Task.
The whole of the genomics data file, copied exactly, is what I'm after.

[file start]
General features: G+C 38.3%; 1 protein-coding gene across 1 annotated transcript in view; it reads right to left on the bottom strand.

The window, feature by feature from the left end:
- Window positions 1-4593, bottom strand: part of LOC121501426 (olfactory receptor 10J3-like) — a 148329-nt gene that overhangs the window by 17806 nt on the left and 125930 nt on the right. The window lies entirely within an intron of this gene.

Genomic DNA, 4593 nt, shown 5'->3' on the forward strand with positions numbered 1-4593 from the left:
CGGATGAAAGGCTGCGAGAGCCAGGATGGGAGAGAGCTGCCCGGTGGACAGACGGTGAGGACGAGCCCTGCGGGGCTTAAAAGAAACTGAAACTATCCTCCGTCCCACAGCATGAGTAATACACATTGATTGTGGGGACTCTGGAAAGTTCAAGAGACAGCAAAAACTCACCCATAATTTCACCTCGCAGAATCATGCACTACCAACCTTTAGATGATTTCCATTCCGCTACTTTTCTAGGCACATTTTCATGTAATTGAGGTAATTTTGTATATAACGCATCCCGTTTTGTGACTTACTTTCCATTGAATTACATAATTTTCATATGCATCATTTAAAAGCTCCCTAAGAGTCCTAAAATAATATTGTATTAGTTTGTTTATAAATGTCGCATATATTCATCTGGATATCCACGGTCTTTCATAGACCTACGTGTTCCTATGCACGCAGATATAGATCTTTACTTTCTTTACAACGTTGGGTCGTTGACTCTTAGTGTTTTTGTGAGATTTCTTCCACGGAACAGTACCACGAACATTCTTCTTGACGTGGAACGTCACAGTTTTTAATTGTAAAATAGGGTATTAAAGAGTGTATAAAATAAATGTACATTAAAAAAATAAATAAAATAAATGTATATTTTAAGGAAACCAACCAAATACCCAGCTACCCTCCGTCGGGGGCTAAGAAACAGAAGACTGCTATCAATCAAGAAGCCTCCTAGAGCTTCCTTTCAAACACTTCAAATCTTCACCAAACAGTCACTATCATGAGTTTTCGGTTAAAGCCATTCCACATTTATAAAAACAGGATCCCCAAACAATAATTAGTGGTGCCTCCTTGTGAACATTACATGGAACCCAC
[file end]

General features: G+C 38.3%; 1 protein-coding gene across 1 annotated transcript in view; it reads right to left on the bottom strand.

The window, feature by feature from the left end:
- Window positions 1-4593, bottom strand: part of LOC121501426 (olfactory receptor 10J3-like) — a 148329-nt gene that overhangs the window by 17806 nt on the left and 125930 nt on the right. The window lies entirely within an intron of this gene.

Genomic DNA, 4593 nt, shown 5'->3' on the forward strand with positions numbered 1-4593 from the left:
CGGATGAAAGGCTGCGAGAGCCAGGATGGGAGAGAGCTGCCCGGTGGACAGACGGTGAGGACGAGCCCTGCGGGGCTTAAAAGAAACTGAAACTATCCTCCGTCCCACAGCATGAGTAATACACATTGATTGTGGGGACTCTGGAAAGTTCAAGAGACAGCAAAAACTCACCCATAATTTCACCTCGCAGAATCATGCACTACCAACCTTTAGATGATTTCCATTCCGCTACTTTTCTAGGCACATTTTCATGTAATTGAGGTAATTTTGTATATAACGCATCCCGTTTTGTGACTTACTTTCCATTGAATTACATAATTTTCATATGCATCATTTAAAAGCTCCCTAAGAGTCCTAAAATAATATTGTATTAGTTTGTTTATAAATGTCGCATATATTCATCTGGATATCCACGGTCTTTCATAGACCTACGTGTTCCTATGCACGCAGATATAGATCTTTACTTTCTTTACAACGTTGGGTCGTTGACTCTTAGTGTTTTTGTGAGATTTCTTCCACGGAACAGTACCACGAACATTCTTCTTGACGTGGAACGTCACAGTTTTTAATTGTAAAATAGGGTATTAAAGAGTGTATAAAATAAATGTACATTAAAAAAATAAATAAAATAAATGTATATTTTAAGGAAACCAACCAAATACCCAGCTACCCTCCGTCGGGGGCTAAGAAACAGAAGACTGCTATCAATCAAGAAGCCTCCTAGAGCTTCCTTTCAAACACTTCAAATCTTCACCAAACAGTCACTATCATGAGTTTTCGGTTAAAGCCATTCCACATTTATAAAAACAGGATCCCCAAACAATAATTAGTGGTGCCTCCTTGTGAACATTACATGGAACCCAC